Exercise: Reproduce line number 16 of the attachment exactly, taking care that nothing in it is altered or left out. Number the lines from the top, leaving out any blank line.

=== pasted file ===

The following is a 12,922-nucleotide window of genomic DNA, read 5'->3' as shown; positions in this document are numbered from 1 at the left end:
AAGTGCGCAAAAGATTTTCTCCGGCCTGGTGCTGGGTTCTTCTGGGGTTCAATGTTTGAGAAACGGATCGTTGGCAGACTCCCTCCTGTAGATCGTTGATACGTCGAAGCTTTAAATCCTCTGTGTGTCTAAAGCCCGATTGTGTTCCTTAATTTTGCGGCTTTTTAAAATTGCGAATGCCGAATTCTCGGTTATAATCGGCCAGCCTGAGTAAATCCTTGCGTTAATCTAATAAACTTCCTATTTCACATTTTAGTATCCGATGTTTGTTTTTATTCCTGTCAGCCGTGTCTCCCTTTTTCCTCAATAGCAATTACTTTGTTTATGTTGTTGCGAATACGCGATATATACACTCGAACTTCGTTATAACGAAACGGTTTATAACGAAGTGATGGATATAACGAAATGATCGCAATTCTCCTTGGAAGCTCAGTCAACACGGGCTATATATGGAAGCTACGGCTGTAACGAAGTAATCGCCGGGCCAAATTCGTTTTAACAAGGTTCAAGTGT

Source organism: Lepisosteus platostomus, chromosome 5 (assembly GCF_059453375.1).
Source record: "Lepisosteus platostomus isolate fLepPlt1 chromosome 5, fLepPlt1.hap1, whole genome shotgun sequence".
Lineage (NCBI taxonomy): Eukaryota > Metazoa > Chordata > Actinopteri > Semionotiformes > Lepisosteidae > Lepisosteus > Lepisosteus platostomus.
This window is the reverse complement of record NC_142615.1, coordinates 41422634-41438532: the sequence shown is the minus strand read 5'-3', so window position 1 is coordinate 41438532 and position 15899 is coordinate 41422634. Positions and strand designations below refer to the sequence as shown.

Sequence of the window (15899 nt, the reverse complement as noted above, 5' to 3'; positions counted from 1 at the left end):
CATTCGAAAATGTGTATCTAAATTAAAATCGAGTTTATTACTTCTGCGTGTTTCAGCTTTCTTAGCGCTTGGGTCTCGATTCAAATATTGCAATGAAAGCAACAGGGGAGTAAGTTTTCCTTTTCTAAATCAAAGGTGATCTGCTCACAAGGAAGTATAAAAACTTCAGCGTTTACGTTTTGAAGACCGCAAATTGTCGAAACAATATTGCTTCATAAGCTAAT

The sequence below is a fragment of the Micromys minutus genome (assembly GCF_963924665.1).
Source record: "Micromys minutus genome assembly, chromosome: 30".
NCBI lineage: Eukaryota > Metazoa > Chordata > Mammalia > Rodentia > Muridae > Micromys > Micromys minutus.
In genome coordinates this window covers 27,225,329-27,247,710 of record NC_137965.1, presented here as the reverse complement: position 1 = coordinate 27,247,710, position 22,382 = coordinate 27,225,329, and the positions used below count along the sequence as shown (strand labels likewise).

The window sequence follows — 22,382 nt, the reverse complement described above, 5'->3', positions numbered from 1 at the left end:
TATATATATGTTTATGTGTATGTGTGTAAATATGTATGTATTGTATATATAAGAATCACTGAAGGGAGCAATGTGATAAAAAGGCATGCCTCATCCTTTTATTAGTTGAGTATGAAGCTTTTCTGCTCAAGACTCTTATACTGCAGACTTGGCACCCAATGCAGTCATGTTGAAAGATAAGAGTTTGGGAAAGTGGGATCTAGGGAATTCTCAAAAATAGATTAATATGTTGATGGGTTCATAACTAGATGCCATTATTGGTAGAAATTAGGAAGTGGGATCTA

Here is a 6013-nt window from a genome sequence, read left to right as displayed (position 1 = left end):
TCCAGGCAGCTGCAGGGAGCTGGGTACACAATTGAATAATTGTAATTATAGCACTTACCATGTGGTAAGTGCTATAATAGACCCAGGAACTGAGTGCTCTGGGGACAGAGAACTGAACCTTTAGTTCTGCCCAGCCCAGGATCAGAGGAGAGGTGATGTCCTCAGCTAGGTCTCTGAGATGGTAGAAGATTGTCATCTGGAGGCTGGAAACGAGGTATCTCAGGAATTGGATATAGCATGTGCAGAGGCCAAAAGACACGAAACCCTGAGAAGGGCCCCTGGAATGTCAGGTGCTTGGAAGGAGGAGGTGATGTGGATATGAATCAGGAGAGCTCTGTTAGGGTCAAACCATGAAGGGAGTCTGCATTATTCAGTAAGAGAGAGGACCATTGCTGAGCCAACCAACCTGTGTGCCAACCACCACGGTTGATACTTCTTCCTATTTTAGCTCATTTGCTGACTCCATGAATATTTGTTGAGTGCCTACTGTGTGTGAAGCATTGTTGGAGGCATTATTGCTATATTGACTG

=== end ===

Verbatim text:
TCCAGGCAGCTGCAGGGAGCTGGGTACACAATTGAATAATTGTAATTATAGCACTTACCATGTGGTAAGTGCTATAATAGACCCAGGAACTGAGTGCTCTGGGGACAGAGAACTGAACCTTTAGTTCTGCCCAGCCCAGGATCAGAGGAGAGGTGATGTCCTCAGCTAGGTCTCTGAGATGGTAGAAGATTGTCATCTGGAGGCTGGAAACGAGGTATCTCAGGAATTGGATATAGCATGTGCAGAGGCCAAAAGACACGAAACCCTGAGAAGGGCCCCTGGAATGTCAGGTGCTTGGAAGGAGGAGGTGATGTGGATATGAATCAGGAGAGCTCTGTTAGGGTCAAACCATGAAGGGAGTCTGCATTATTCAGTAAGAGAGAGGACCATTGCTGAGCCAACCAACCTGTGTGCCAACCACCACGGTTGATACTTCTTCCTATTTTAGCTCATTTGCTGACTCCATGAATATTTGTTGAGTGCCTACTGTGTGTGAAGCATTGTTGGAGGCATTATTGCTATATTGACTG